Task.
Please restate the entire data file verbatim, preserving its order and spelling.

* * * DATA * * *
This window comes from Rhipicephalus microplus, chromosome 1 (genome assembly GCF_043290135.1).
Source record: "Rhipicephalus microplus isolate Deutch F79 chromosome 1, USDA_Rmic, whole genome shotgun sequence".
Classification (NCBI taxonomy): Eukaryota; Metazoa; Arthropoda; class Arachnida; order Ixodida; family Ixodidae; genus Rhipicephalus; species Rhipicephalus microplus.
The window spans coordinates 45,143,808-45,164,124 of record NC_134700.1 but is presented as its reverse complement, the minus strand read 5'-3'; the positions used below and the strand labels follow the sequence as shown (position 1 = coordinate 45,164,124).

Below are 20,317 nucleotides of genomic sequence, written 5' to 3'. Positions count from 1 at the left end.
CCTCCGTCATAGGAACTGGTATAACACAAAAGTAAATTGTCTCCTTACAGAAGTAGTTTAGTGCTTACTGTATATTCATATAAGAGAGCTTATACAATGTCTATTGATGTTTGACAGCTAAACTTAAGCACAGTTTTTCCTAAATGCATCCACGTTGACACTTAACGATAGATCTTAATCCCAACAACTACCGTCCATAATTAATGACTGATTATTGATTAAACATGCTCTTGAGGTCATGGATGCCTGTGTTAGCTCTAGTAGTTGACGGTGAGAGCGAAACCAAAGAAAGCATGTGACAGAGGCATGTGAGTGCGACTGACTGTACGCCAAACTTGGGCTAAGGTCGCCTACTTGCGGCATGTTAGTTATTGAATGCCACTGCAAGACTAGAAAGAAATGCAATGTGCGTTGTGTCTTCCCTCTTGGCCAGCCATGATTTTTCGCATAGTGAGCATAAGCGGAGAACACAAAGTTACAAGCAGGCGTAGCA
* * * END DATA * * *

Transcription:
This window comes from Rhipicephalus microplus, chromosome 1 (genome assembly GCF_043290135.1).
Source record: "Rhipicephalus microplus isolate Deutch F79 chromosome 1, USDA_Rmic, whole genome shotgun sequence".
Classification (NCBI taxonomy): Eukaryota; Metazoa; Arthropoda; class Arachnida; order Ixodida; family Ixodidae; genus Rhipicephalus; species Rhipicephalus microplus.
The window spans coordinates 45,143,808-45,164,124 of record NC_134700.1 but is presented as its reverse complement, the minus strand read 5'-3'; the positions used below and the strand labels follow the sequence as shown (position 1 = coordinate 45,164,124).

Below are 20,317 nucleotides of genomic sequence, written 5' to 3'. Positions count from 1 at the left end.
CCTCCGTCATAGGAACTGGTATAACACAAAAGTAAATTGTCTCCTTACAGAAGTAGTTTAGTGCTTACTGTATATTCATATAAGAGAGCTTATACAATGTCTATTGATGTTTGACAGCTAAACTTAAGCACAGTTTTTCCTAAATGCATCCACGTTGACACTTAACGATAGATCTTAATCCCAACAACTACCGTCCATAATTAATGACTGATTATTGATTAAACATGCTCTTGAGGTCATGGATGCCTGTGTTAGCTCTAGTAGTTGACGGTGAGAGCGAAACCAAAGAAAGCATGTGACAGAGGCATGTGAGTGCGACTGACTGTACGCCAAACTTGGGCTAAGGTCGCCTACTTGCGGCATGTTAGTTATTGAATGCCACTGCAAGACTAGAAAGAAATGCAATGTGCGTTGTGTCTTCCCTCTTGGCCAGCCATGATTTTTCGCATAGTGAGCATAAGCGGAGAACACAAAGTTACAAGCAGGCGTAGCA